Erdoğan and Bahçeli highly capitalize on tensions with the US and anti-Americanism particularly in their rhetoric for domestic political purposes. Yet, an increasingly important factor that would limit the new executive’s room for maneuver for translating the anti-Western words into deeds is the looming major economic crisis. The Turkish economy is structurally dependent on a continued inflow of foreign investment and integration with the global finance and trade markets. In the face of the dramatic devaluation of the Turkish lira, rising inflation and unemployment, economic growth based on low-productivity, and the worsening current account deficit problem, Erdoğan’s “new Turkey” is not really in a position to pick up a fight with global capital markets.
It seems that the potential implications of this would be a relative relaxation of the countrywide emergency rule – while possibly maintaining it in the majority Kurdish Southeast –, releasing of some prisoners symbolically important for giving messages to Europe and the US, such as “Westerners” and renowned Turkish journalists whose cases are internationally followed, accompanied by some structural economic reforms. Rather than a desire for improvement in areas that saw significant deterioration in the past years, such as the rule of law and fundamental rights, these measures would be mainly driven by the urgent need to give confidence to foreign investors. Thus, the increasingly evident need to appease global markets will be the major factor that potentially prevents Turkey’s nationalist-conservative elite, and particularly Erdoğan, who would be in a position of full responsibility as the all-powerful President, from antagonizing the “West” tout court in the new era.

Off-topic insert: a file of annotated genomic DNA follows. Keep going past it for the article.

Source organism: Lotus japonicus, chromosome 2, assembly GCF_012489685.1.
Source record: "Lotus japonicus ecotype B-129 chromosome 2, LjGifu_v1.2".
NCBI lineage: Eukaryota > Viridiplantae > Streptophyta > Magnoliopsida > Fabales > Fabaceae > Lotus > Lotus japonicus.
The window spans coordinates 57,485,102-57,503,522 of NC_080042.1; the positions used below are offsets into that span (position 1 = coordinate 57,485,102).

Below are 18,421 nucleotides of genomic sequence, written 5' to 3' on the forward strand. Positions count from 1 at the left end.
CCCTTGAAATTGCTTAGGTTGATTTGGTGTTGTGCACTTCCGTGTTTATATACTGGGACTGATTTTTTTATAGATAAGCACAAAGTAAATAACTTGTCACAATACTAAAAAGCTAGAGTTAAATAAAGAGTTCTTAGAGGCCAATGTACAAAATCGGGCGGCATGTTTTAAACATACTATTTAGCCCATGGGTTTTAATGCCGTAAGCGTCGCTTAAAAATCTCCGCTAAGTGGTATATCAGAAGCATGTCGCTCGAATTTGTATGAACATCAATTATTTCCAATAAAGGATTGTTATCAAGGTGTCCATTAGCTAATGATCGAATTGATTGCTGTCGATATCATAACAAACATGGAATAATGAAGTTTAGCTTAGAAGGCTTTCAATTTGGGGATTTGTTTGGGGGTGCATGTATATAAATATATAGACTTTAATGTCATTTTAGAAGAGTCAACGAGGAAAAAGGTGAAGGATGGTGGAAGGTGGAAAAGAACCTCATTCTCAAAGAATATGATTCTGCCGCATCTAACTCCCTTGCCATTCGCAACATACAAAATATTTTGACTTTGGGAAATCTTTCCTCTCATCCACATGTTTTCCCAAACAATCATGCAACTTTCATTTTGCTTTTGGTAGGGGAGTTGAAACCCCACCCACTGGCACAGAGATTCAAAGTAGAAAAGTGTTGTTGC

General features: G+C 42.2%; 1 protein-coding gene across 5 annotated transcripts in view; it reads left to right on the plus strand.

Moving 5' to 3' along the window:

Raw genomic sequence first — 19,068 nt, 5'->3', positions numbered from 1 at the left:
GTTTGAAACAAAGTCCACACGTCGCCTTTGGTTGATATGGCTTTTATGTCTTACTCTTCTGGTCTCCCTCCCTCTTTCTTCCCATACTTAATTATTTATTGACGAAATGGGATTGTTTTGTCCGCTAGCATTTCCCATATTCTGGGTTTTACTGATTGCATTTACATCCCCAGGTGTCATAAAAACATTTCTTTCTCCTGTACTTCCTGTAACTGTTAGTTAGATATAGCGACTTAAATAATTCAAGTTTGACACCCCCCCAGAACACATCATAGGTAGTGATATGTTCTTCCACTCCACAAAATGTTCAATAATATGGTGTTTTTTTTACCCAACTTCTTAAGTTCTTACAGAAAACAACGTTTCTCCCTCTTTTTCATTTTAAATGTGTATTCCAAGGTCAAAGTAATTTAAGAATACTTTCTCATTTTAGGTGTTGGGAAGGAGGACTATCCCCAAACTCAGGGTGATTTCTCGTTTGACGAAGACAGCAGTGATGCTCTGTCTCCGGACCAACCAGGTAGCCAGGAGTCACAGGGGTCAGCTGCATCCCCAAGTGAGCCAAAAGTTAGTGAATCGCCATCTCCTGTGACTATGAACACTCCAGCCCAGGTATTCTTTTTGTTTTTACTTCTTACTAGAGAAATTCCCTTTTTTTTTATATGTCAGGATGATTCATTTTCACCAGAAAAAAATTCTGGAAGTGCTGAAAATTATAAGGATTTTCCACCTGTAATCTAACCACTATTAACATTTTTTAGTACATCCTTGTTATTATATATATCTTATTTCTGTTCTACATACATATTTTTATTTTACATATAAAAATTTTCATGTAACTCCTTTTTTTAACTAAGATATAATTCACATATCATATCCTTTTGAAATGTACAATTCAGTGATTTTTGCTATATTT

Erdoğan still holds the so-called “refugee card” in his hand vis-à-vis the increasingly migration-averse EU as a source of leverage, while at the same time being in need of additional financial resources for catering for more than 3,5 million Syrian refugees. The latter is a highly unpopular issue among the wider Turkish public crosscutting party affiliations, and especially high among MHP supporters, indicating another source of risk for Erdoğan to further lose his support base to the nationalists. Thus, within the context of the broader economic challenges and the need for minimizing the political costs of the refugee issue, Turkey’s pragmatically driven appeasement strategy is likely to be directed also at Brussels and European capitals. The EU might potentially act as a positive force for change not only for the economy but also for the broader society and relative normalization of politics in Turkey, yet only if it manages to respond to Ankara’s rapprochement efforts with “principled” instead of “pure” pragmatism. One of the main challenges lies in preventing that the current diffusion of right-wing populism in Europe entirely erodes such prospects.